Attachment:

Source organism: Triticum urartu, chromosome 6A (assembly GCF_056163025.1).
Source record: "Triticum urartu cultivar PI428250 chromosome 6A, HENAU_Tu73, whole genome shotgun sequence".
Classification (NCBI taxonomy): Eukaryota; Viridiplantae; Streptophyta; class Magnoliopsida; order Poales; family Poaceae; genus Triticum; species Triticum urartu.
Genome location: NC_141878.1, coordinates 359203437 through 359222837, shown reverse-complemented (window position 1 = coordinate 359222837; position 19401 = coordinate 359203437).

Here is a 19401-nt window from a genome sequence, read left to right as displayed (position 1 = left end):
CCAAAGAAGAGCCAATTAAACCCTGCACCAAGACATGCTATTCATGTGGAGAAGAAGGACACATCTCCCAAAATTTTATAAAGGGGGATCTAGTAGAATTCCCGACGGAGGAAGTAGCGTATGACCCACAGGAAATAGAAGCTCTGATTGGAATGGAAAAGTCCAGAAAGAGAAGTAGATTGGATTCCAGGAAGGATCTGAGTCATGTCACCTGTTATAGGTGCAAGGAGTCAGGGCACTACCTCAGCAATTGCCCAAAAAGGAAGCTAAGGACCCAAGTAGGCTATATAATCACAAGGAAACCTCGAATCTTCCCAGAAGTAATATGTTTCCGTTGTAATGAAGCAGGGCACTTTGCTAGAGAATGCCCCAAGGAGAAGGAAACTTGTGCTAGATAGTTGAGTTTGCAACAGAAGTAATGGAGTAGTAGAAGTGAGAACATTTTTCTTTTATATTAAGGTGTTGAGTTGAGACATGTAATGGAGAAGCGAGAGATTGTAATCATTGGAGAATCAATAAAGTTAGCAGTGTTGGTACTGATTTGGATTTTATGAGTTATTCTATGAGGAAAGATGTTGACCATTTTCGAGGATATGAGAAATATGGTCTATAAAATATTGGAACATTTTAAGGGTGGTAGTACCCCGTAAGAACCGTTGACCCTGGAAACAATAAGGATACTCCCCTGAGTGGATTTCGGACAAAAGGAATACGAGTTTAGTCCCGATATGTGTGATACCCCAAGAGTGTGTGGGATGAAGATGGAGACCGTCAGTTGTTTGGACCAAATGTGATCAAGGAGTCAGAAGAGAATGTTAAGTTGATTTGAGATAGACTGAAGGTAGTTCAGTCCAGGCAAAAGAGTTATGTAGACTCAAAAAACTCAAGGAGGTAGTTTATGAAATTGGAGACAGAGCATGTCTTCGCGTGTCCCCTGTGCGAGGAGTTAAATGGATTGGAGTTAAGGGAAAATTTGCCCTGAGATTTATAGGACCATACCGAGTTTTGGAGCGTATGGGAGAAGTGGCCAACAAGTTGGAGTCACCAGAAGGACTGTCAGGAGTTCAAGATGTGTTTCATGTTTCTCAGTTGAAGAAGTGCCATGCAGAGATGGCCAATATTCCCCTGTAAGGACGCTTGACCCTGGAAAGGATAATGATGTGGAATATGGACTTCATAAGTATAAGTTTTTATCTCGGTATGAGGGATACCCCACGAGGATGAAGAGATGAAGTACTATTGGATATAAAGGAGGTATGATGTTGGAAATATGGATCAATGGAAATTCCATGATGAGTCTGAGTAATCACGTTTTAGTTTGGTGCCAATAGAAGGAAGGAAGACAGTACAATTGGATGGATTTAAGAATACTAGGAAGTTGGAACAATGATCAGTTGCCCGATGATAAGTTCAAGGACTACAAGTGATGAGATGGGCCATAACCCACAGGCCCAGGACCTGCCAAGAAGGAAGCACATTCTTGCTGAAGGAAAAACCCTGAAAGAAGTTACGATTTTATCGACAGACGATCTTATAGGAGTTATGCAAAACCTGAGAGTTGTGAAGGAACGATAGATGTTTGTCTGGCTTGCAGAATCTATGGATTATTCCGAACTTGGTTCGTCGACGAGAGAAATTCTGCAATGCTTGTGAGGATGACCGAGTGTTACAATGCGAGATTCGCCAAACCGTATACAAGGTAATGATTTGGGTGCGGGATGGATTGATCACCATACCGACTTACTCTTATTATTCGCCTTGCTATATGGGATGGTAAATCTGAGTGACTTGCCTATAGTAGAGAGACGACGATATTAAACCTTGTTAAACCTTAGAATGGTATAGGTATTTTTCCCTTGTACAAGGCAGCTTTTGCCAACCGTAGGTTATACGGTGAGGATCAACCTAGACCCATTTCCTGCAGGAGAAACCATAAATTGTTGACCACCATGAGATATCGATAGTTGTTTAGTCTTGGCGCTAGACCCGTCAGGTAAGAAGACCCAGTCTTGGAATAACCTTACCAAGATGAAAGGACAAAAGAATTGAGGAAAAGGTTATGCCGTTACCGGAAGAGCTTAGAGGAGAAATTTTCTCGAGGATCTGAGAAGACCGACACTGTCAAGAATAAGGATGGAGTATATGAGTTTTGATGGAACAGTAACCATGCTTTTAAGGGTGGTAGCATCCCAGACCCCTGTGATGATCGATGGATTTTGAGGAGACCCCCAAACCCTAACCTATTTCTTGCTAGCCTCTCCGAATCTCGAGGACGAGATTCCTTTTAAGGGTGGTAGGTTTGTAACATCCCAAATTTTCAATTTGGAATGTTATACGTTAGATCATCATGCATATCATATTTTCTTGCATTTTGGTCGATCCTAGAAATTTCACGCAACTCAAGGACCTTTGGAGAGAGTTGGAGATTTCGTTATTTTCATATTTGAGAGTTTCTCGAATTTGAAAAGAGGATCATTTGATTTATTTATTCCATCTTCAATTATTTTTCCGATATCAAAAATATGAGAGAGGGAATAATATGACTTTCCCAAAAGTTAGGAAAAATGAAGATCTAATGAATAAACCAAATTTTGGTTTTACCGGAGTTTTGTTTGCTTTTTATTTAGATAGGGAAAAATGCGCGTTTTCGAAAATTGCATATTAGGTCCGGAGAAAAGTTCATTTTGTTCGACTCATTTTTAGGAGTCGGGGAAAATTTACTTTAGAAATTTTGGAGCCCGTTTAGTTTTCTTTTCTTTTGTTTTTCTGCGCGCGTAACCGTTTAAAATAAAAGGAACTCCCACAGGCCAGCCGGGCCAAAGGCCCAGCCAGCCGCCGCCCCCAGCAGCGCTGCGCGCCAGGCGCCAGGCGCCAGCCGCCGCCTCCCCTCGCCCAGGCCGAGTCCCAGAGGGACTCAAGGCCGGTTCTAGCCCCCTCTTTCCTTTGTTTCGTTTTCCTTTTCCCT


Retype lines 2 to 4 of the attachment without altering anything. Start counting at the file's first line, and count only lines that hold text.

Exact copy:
Source record: "Triticum urartu cultivar PI428250 chromosome 6A, HENAU_Tu73, whole genome shotgun sequence".
Classification (NCBI taxonomy): Eukaryota; Viridiplantae; Streptophyta; class Magnoliopsida; order Poales; family Poaceae; genus Triticum; species Triticum urartu.
Genome location: NC_141878.1, coordinates 359203437 through 359222837, shown reverse-complemented (window position 1 = coordinate 359222837; position 19401 = coordinate 359203437).